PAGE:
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The Birth and Government

of the

United States of America

Before the American Revolution

Ancient Times to 1775

Page 7

THE BOSTON MASSACRE

On March 5, 1770 a mob in Boston harassed British soldiers who responded by firing into the crowd. Three people were killed instantly, two others later died of wounds, and six were injured. This is known as the Boston Massacre. Resentment against the British spread throughout the colonies like wildfire. At the insistence of Sam Adams, the Royal Governor of Massachusetts, Thomas Hutchinson withdrew British troops out of Boston to nearby islands. Thomas Preston, the captain of the British soldiers, was arrested with eight of his men and charged with murder. The trial later that year acquitted Captain Preston and six other men. Two are found guilty of manslaughter. They are branded and released. Serving as attorneys for the British soldiers were colonial lawyers John Adams (a future President) and Josiah Quincy.

A month after the massacre, the British repealed the Townsend Acts eliminating taxes on imports into the colonies except for tea. Also of good news to the colonists, Britain chose not to renew the Quartering Act which had forced colonists to open their homes to British soldiers.

In 1770 the population of the colonies reached 2,210,000 persons.

In June of 1772, the Gaspee, a British customs ship, ran aground near Providence, Rhode Island. Colonists rowed out, set the crew ashore, and burned the ship. The king of England offered a 500 hundred pound reward for the capture of the attacking colonists and declared his intent to ship those arrested to England for trial. The idea of deporting colonists to another country for trial also angered the colonists.

In November of 1772 Sam Adams organized a town meeting where 21 members were appointed to a committee of correspondence. The committee established communications with other towns and colonies to coordinate colonial-wide discussion of issues regarding colonial relationship to Britain. Other towns and colonies organized their own committees of correspondence.

TEA TAX AND THE BOSTON TEA PARTY

Britain instituted the Tea Act on May 10, 1773. It maintained a longstanding threepenny per pound import tax on tea arriving in the colonies. It further gave the British East India Company a near monopoly on tea imports to the colonies. In October that year colonists in Philadelphia held a meeting in opposition to the tea tax and monopoly. A committee forced British tea agents to resign. This action was supported at a town meeting in Boston.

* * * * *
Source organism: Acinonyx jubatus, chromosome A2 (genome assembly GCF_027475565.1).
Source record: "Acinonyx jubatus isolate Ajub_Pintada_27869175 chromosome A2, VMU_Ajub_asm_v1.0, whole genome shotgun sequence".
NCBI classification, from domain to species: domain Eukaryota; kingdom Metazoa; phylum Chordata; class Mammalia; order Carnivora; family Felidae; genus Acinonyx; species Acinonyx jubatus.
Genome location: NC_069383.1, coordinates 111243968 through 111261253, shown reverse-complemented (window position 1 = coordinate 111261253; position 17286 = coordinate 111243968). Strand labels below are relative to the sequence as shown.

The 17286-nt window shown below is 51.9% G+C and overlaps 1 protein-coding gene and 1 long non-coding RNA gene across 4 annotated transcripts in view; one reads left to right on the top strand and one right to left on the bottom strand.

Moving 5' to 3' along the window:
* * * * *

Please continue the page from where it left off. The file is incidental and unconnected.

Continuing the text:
On November 29th and 30th two mass meetings were held in Boston to discuss the fate of tea aboard three ships in Boston Harbor. The idea to return the tea to England aboard the ship Dartmouth without the import tax failed when the Royal Governor of Massachusetts ordered harbor officials to prevent the ship from leaving unless the tax was paid.

On December 16, 1773 over 8,000 Bostonians heard Sam Adams decry the Royal Governorís intervention. That night, the Boston Tea Party occurred when colonial activists disguise themselves as Mohawk Indians and boarded the three ships and dumped all 342 containers of tea into the harbor.

The English Parliament reacted with anger toward the dumping of the tea and passed the first of the Coercive Acts in March of 1774. The American colonists referred to the these acts as the Intolerable Acts. The Boston Port Bill shut down all commercial shipping in Boston harbor until Massachusetts agreed to pay the taxes on the dumped tea and reimburse the East India Company for the loss of all the tea. In turn, on May 12, 1774, Bostonians called for a boycott of British imports. The next day, General Thomas Gage, commander of all British military forces in the colonies, arrived in Boston to replace Hutchinson as Royal Governor. This placed Massachusetts under military rule as four regiments of British troops arrived in the colony.

The next week from May 17 to May 23, colonists in Philadelphia, New York City and Providence called for an inter-colonial congress to tackle the Coercive Acts and develop an unified action plan in dealing with the British.

Also during the same week, on May 20, 1774, the English Parliament announced the next series of Coercive Acts with included the Government Act and Massachusetts Act - practically ending any self-rule by the colonists there. The English Crown and the Royal governor assumed political power that was once exercised by the colonists. Also imposed was the Administration of Justice Act which protected royal officials in Massachusetts from being sued in colonial courts. Further upsetting to the colonists, the Quebec Act extended the southern boundary of Canada into territories claimed by Virginia, Connecticut, and Massachusetts.

In June of 1774, the English Parliament presented an update to the 1765 Quartering Act requiring all American colonists to provide housing for British troops in unoccupied houses, taverns and in unoccupied buildings.

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